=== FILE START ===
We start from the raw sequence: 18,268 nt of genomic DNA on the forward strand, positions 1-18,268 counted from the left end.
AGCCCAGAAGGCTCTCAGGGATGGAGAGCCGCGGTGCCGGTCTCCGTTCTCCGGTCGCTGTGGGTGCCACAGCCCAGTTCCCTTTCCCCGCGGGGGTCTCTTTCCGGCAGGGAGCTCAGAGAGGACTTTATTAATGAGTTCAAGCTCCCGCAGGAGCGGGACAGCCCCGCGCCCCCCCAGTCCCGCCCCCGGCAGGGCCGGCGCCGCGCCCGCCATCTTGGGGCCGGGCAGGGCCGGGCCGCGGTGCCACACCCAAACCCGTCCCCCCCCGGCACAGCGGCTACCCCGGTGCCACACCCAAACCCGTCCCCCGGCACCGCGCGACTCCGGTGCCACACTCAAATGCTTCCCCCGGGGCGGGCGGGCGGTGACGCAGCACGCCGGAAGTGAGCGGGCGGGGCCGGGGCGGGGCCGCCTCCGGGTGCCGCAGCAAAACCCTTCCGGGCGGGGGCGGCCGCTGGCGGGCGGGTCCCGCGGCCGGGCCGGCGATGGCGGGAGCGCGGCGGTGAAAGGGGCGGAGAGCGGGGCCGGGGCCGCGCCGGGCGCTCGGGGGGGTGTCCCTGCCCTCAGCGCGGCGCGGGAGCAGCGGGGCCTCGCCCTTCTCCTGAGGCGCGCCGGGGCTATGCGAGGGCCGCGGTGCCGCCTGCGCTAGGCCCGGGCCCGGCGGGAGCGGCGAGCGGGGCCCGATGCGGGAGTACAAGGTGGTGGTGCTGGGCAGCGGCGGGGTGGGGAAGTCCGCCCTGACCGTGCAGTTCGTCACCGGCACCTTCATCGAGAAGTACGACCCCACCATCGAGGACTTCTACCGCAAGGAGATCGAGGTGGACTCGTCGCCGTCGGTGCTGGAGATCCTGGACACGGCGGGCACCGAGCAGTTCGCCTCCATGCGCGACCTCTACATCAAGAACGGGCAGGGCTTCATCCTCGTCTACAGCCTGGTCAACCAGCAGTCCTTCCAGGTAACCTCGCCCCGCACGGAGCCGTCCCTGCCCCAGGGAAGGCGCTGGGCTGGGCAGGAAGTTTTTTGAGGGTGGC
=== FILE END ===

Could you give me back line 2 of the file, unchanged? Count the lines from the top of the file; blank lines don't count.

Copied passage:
AGCCCAGAAGGCTCTCAGGGATGGAGAGCCGCGGTGCCGGTCTCCGTTCTCCGGTCGCTGTGGGTGCCACAGCCCAGTTCCCTTTCCCCGCGGGGGTCTCTTTCCGGCAGGGAGCTCAGAGAGGACTTTATTAATGAGTTCAAGCTCCCGCAGGAGCGGGACAGCCCCGCGCCCCCCCAGTCCCGCCCCCGGCAGGGCCGGCGCCGCGCCCGCCATCTTGGGGCCGGGCAGGGCCGGGCCGCGGTGCCACACCCAAACCCGTCCCCCCCCGGCACAGCGGCTACCCCGGTGCCACACCCAAACCCGTCCCCCGGCACCGCGCGACTCCGGTGCCACACTCAAATGCTTCCCCCGGGGCGGGCGGGCGGTGACGCAGCACGCCGGAAGTGAGCGGGCGGGGCCGGGGCGGGGCCGCCTCCGGGTGCCGCAGCAAAACCCTTCCGGGCGGGGGCGGCCGCTGGCGGGCGGGTCCCGCGGCCGGGCCGGCGATGGCGGGAGCGCGGCGGTGAAAGGGGCGGAGAGCGGGGCCGGGGCCGCGCCGGGCGCTCGGGGGGGTGTCCCTGCCCTCAGCGCGGCGCGGGAGCAGCGGGGCCTCGCCCTTCTCCTGAGGCGCGCCGGGGCTATGCGAGGGCCGCGGTGCCGCCTGCGCTAGGCCCGGGCCCGGCGGGAGCGGCGAGCGGGGCCCGATGCGGGAGTACAAGGTGGTGGTGCTGGGCAGCGGCGGGGTGGGGAAGTCCGCCCTGACCGTGCAGTTCGTCACCGGCACCTTCATCGAGAAGTACGACCCCACCATCGAGGACTTCTACCGCAAGGAGATCGAGGTGGACTCGTCGCCGTCGGTGCTGGAGATCCTGGACACGGCGGGCACCGAGCAGTTCGCCTCCATGCGCGACCTCTACATCAAGAACGGGCAGGGCTTCATCCTCGTCTACAGCCTGGTCAACCAGCAGTCCTTCCAGGTAACCTCGCCCCGCACGGAGCCGTCCCTGCCCCAGGGAAGGCGCTGGGCTGGGCAGGAAGTTTTTTGAGGGTGGC